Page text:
How I'm learning to get the power of FAITH in my life
(& How to Help a Loved One Facing Cancer)

Should you worry about things even if you believe in God? This is a true story about myself and what I’ve learned about faith in the last few years through my dad’s struggle through cancer and its treatments. (Just so I will not lose 95% of potential readers of my story, I probably want to preface this by saying that while I am Christian & have a deep respect & devotion to God, I do not belong to any specific church, I do not go to church, & I promise that I will not force any "are you saved?" messages down your throat.  I simply know that God is real and that I must try to live by His commandments so that I may develop a character that is pleasing to Him. That’s it—no more preaching than that will be found here.)  But to anyone that wants to learn how I am trying to develop my Faith and how I think one should deal with the trauma of a loved one facing cancer, please read on.

I’ve learned a lot throughout the past few years. My father, whom I’m very close to (both by friendship and by residence-- my husband and I live about a mile away from my parents) was diagnosed with cancer of the tongue and was given a 20% chance of survival by his doctors. He had a tumor in his throat the size of a softball. Fortunately, it hadn’t really spread though; it was a slow growing type of cancer (squamous adeno carcinoma, for those of you curious). He was 59 when cancer was diagnosed on January 15, 1998.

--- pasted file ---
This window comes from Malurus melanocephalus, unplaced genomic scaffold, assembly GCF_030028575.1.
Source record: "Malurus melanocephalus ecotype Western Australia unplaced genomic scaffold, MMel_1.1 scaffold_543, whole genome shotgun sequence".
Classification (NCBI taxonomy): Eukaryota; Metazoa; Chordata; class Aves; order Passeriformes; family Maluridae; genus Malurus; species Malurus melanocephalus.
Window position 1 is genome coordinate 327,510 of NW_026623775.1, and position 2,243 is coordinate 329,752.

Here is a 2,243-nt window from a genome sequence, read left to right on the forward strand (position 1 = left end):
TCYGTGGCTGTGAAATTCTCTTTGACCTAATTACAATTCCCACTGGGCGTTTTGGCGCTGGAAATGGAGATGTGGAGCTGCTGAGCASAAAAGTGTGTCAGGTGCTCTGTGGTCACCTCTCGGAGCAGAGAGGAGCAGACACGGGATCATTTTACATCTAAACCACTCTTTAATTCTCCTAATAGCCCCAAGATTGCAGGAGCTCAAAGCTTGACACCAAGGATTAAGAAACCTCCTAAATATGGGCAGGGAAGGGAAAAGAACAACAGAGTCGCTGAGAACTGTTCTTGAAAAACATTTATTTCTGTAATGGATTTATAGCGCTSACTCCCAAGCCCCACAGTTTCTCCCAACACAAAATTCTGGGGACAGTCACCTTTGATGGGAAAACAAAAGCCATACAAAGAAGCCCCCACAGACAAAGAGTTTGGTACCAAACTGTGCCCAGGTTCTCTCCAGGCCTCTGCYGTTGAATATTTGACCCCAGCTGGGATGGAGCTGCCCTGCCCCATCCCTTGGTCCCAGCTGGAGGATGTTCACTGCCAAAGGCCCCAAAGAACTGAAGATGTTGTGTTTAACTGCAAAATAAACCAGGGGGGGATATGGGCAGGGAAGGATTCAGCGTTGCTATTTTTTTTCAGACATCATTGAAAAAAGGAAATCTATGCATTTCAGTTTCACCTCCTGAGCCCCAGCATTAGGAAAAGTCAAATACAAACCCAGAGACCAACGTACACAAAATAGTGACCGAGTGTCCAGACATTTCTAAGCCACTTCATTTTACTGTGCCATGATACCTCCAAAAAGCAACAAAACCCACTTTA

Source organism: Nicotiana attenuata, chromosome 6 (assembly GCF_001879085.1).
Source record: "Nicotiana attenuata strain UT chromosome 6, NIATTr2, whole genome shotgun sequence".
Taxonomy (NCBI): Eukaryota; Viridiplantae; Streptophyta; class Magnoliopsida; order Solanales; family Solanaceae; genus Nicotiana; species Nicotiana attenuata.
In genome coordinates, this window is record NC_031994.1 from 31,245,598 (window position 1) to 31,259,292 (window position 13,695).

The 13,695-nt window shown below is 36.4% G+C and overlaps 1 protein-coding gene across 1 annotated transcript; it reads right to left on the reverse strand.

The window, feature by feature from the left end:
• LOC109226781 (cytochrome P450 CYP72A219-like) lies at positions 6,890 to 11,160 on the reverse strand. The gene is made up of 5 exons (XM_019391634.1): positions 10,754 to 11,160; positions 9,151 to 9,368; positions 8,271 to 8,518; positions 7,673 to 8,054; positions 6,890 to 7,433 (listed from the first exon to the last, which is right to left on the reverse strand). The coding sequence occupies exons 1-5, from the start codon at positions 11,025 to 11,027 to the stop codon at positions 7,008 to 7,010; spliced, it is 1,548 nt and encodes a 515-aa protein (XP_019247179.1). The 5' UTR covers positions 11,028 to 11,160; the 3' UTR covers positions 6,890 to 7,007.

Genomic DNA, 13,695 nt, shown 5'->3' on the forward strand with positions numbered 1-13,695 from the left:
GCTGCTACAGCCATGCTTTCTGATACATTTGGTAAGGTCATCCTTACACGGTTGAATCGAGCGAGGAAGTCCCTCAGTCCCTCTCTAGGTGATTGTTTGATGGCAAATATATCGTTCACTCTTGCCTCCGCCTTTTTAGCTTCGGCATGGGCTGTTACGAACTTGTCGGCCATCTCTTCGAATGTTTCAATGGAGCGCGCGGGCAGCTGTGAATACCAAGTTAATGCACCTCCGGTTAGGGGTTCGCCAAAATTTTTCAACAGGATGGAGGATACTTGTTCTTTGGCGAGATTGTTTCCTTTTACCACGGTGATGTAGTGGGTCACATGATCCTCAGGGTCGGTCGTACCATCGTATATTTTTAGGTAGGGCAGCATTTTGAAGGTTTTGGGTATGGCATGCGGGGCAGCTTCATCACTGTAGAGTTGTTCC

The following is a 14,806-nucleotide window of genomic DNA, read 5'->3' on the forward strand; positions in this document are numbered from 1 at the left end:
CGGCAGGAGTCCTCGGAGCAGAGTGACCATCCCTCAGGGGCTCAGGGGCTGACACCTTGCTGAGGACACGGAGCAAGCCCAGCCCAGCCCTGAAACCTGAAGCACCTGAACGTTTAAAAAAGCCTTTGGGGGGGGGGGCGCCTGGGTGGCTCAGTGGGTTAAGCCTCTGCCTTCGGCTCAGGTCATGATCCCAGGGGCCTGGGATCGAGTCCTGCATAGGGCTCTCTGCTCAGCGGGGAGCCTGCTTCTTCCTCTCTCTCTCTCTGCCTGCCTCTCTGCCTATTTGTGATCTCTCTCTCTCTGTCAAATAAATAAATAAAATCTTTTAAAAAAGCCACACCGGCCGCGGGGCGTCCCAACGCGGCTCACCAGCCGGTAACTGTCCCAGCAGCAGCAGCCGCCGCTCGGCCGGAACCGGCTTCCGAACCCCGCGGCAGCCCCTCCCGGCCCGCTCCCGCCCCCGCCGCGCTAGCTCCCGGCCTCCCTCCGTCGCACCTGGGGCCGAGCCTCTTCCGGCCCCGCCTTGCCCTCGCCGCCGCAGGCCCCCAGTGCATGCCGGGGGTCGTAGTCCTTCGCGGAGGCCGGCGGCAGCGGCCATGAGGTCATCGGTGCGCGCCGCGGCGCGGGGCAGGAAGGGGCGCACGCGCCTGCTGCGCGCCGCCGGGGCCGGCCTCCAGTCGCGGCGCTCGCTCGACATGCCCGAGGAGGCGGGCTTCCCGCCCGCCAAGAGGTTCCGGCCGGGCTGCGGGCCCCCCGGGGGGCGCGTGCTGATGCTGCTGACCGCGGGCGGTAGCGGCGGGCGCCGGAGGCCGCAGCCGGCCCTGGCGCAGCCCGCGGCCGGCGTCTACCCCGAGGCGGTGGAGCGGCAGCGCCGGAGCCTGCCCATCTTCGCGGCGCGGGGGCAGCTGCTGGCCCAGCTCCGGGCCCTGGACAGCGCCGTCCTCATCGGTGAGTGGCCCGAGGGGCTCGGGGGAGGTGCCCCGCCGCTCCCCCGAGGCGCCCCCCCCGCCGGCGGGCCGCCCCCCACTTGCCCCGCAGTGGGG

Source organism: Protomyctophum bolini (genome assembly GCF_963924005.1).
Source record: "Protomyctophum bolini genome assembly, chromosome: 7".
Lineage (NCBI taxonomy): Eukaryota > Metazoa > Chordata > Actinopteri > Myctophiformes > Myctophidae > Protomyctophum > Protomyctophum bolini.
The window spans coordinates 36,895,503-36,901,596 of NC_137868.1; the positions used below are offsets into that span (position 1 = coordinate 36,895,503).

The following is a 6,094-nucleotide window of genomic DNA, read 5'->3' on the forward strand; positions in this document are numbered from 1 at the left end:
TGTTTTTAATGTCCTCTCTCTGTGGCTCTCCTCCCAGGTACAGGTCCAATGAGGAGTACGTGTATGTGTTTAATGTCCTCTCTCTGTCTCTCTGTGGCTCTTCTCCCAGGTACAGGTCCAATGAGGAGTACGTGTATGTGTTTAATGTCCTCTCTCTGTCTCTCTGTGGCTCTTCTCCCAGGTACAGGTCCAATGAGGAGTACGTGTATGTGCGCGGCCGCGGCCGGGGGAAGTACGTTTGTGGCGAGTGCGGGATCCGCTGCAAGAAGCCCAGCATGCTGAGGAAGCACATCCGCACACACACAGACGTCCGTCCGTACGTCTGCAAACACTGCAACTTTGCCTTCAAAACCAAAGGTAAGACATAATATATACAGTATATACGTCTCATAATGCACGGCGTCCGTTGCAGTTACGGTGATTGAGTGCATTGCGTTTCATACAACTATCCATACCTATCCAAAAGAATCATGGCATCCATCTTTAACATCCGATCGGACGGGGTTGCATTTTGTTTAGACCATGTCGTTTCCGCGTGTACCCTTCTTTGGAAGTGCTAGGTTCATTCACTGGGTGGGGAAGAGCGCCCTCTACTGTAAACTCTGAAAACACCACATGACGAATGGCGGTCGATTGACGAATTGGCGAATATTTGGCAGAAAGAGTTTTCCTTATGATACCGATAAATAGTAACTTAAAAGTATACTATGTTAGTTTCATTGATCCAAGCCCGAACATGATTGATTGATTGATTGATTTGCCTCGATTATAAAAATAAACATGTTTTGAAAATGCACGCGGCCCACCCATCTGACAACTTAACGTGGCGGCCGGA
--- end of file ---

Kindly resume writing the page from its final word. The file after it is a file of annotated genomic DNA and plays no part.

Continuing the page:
I, we, the whole family, was devastated. We quite naturally went through the normal reactions—shock, denial, resentment and anger, then acceptance. It’s the part after acceptance that I want you to prepare yourself for though. That is the part that is most important to your survival & perhaps theirs too.

First though, let me quickly take you through our story. When the doctors diagnosed him with cancer, we were all in shock. Especially my dad. Everyone close to him knew that he had been sick though—he was tired all the time, he hurt all the time, and he smoked all the time. After all we know now, it should have been obvious to us what was wrong, but we just didn’t know much about cancer or serious illnesses and surely didn’t think that it would strike one of us.  Before dad was diagnosed, he hardly ever complained really. He just kept to himself more than usual and was perhaps a little more cranky that he normally was. We didn’t know that his life and energy was steadily being zapped by deadly cancer cells. We didn’t know that he was eating Advil like candy just to make some of the pain go away.

My dad had always been strong and very healthy, never going to the hospital or a doctor for anything. But, he smoked for over 45 years. It’s bizarre now to remember how shocked we all were to find out he had cancer after knowing these problems that he had.  But my dad was always the leader, the kind of guy that told the jokes at all the parties and functions, the kind of guy that everyone came to when they had a problem.  My dad was always the tough guy, the one that had the courage to rise up against others if he thought it was necessary and he automatically defended those things that he felt needed defending. My dad was simply too strong to get cancer and to get sick—we were all shocked that he might not beat this.  My dad had always beat everything--he was too mean to get cancer!  :-)